The vital role of miRNAs in gene expression is significant to addiction, specifically alcoholism.[199] Chronic alcohol abuse results in persistent changes in brain function mediated in part by alterations in gene expression.[199] miRNA global regulation of many downstream genes deems significant regarding the reorganization or synaptic connections or long term neuroadaptions involving the behavioral change from alcohol consumption to withdrawal and/or dependence.[200] Up to 35 different miRNAs have been found to be altered in the alcoholic post-mortem brain, all of which target genes that include the regulation of the cell cycleapoptosiscell adhesionnervous system development and cell signaling.[199] Altered miRNA levels were found in the medial prefrontal cortex of alcohol-dependent mice, suggesting the role of miRNA in orchestrating translational imbalances and the creation of differentially expressed proteins within an area of the brain where complex cognitive behavior and decision making likely originate.[201]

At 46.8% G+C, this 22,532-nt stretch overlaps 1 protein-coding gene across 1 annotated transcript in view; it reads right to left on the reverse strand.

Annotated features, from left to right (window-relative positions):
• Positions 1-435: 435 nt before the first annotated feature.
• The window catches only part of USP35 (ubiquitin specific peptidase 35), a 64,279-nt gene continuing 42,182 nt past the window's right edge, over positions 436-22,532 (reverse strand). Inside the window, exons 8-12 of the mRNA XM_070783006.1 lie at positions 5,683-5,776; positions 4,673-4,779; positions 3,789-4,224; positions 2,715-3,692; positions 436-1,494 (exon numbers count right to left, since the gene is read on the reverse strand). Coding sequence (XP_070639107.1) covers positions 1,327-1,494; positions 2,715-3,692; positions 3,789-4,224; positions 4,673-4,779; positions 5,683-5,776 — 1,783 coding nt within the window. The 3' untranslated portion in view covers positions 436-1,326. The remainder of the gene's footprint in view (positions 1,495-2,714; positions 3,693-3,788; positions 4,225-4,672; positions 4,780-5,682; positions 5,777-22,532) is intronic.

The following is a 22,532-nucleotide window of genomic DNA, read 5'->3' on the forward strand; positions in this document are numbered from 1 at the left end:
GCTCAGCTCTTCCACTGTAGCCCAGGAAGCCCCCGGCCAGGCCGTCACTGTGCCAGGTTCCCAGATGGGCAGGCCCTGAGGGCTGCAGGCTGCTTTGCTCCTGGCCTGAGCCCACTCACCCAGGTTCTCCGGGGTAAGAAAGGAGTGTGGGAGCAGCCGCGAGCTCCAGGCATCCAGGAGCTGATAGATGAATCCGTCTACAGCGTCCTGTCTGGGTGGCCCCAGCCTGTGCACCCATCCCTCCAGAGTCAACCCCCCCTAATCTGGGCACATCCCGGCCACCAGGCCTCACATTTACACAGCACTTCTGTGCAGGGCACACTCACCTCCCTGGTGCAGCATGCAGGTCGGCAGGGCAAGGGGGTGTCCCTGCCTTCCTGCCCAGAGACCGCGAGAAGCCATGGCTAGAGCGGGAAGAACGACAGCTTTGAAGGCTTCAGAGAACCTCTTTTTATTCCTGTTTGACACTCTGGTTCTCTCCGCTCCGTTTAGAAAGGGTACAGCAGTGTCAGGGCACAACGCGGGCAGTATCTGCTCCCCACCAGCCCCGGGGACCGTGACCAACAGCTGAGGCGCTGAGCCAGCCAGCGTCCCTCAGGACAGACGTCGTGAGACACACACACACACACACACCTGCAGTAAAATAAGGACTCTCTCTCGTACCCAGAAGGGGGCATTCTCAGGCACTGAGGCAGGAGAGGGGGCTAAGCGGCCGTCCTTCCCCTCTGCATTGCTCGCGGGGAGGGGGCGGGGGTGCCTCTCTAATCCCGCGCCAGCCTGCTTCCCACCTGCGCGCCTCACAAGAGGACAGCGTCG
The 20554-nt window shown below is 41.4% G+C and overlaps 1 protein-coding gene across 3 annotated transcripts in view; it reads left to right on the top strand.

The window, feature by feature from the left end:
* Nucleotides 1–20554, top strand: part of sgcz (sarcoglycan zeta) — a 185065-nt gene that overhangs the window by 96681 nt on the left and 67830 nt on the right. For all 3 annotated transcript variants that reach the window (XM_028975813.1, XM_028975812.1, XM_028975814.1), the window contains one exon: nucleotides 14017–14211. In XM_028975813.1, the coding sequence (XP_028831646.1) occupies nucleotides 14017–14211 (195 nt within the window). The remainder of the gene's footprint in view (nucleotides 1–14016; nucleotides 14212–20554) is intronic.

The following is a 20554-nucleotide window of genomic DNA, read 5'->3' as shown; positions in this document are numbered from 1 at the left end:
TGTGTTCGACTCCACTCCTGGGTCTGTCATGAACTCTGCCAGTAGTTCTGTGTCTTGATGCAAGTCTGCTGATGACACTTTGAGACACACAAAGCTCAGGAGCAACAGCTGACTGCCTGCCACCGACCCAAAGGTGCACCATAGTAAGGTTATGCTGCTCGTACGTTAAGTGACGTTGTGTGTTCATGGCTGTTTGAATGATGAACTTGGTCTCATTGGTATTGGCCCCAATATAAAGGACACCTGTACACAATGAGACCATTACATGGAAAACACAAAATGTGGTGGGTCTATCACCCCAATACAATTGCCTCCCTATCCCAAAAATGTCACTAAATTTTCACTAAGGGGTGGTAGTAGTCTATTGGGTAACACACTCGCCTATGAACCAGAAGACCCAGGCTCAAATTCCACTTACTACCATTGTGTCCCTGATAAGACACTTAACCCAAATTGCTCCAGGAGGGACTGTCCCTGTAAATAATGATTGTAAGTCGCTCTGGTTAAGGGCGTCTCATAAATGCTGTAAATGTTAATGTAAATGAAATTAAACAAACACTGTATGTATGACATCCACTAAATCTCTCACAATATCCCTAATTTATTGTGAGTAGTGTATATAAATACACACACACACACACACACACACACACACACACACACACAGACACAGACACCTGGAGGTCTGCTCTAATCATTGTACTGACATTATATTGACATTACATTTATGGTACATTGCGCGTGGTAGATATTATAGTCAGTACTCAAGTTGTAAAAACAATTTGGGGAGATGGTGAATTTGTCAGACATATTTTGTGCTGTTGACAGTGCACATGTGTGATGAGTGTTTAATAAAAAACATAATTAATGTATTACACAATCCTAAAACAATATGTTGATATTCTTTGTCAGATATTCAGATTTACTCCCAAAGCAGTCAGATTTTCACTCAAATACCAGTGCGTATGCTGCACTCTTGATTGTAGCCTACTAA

miRNAs can be either upregulated or downregulated in response to chronic alcohol use. miR-206 expression increased in the prefrontal cortex of alcohol-dependent rats, targeting the transcription factor brain-derived neurotrophic factor (BDNF) and ultimately reducing its expression. BDNF plays a critical role in the formation and maturation of new neurons and synapses, suggesting a possible implication in synapse growth/synaptic plasticity in alcohol abusers.[202] miR-155, important in regulating alcohol-induced neuroinflammation responses, was found to be upregulated, suggesting the role of microglia and inflammatory cytokines in alcohol pathophysiology.[203] Downregulation of miR-382 was found in the nucleus accumbens, a structure in the basal forebrain significant in regulating feelings of reward that power motivational habits. miR-382 is the target for the dopamine receptor D1 (DRD1), and its overexpression results in the upregulation of DRD1 and delta fosB, a transcription factor that activates a series of transcription events in the nucleus accumbens that ultimately result in addictive behaviors.[204] Alternatively, overexpressing miR-382 resulted in attenuated drinking and the inhibition of DRD1 and delta fosB upregulation in rat models of alcoholism, demonstrating the possibility of using miRNA-targeted pharmaceuticals in treatments.[204]